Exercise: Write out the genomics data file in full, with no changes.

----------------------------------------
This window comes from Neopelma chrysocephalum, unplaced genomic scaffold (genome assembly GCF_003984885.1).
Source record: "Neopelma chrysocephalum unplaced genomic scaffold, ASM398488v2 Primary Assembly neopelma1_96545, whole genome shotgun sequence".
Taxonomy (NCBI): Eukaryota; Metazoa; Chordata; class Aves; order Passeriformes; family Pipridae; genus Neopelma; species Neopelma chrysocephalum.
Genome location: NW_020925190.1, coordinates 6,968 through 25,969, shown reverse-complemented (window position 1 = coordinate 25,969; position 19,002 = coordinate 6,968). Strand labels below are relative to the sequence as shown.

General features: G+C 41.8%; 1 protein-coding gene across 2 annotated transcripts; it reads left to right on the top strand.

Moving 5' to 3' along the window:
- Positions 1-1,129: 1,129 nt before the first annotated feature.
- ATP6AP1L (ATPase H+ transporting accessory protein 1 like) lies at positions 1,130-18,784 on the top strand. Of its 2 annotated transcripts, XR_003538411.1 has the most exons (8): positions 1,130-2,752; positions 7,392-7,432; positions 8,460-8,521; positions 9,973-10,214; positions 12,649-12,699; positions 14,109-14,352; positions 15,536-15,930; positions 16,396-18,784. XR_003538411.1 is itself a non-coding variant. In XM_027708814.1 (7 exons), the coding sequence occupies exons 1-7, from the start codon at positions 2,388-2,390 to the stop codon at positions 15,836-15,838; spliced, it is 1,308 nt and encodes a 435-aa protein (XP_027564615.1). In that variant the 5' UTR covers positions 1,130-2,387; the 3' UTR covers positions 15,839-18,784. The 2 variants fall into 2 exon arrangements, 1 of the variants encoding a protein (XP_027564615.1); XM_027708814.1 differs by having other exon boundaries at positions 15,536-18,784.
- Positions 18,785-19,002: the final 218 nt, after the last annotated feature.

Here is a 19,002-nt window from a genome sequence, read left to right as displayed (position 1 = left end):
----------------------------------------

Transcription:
This window comes from Neopelma chrysocephalum, unplaced genomic scaffold (genome assembly GCF_003984885.1).
Source record: "Neopelma chrysocephalum unplaced genomic scaffold, ASM398488v2 Primary Assembly neopelma1_96545, whole genome shotgun sequence".
Taxonomy (NCBI): Eukaryota; Metazoa; Chordata; class Aves; order Passeriformes; family Pipridae; genus Neopelma; species Neopelma chrysocephalum.
Genome location: NW_020925190.1, coordinates 6,968 through 25,969, shown reverse-complemented (window position 1 = coordinate 25,969; position 19,002 = coordinate 6,968). Strand labels below are relative to the sequence as shown.

General features: G+C 41.8%; 1 protein-coding gene across 2 annotated transcripts; it reads left to right on the top strand.

Moving 5' to 3' along the window:
- Positions 1-1,129: 1,129 nt before the first annotated feature.
- ATP6AP1L (ATPase H+ transporting accessory protein 1 like) lies at positions 1,130-18,784 on the top strand. Of its 2 annotated transcripts, XR_003538411.1 has the most exons (8): positions 1,130-2,752; positions 7,392-7,432; positions 8,460-8,521; positions 9,973-10,214; positions 12,649-12,699; positions 14,109-14,352; positions 15,536-15,930; positions 16,396-18,784. XR_003538411.1 is itself a non-coding variant. In XM_027708814.1 (7 exons), the coding sequence occupies exons 1-7, from the start codon at positions 2,388-2,390 to the stop codon at positions 15,836-15,838; spliced, it is 1,308 nt and encodes a 435-aa protein (XP_027564615.1). In that variant the 5' UTR covers positions 1,130-2,387; the 3' UTR covers positions 15,839-18,784. The 2 variants fall into 2 exon arrangements, 1 of the variants encoding a protein (XP_027564615.1); XM_027708814.1 differs by having other exon boundaries at positions 15,536-18,784.
- Positions 18,785-19,002: the final 218 nt, after the last annotated feature.

Here is a 19,002-nt window from a genome sequence, read left to right as displayed (position 1 = left end):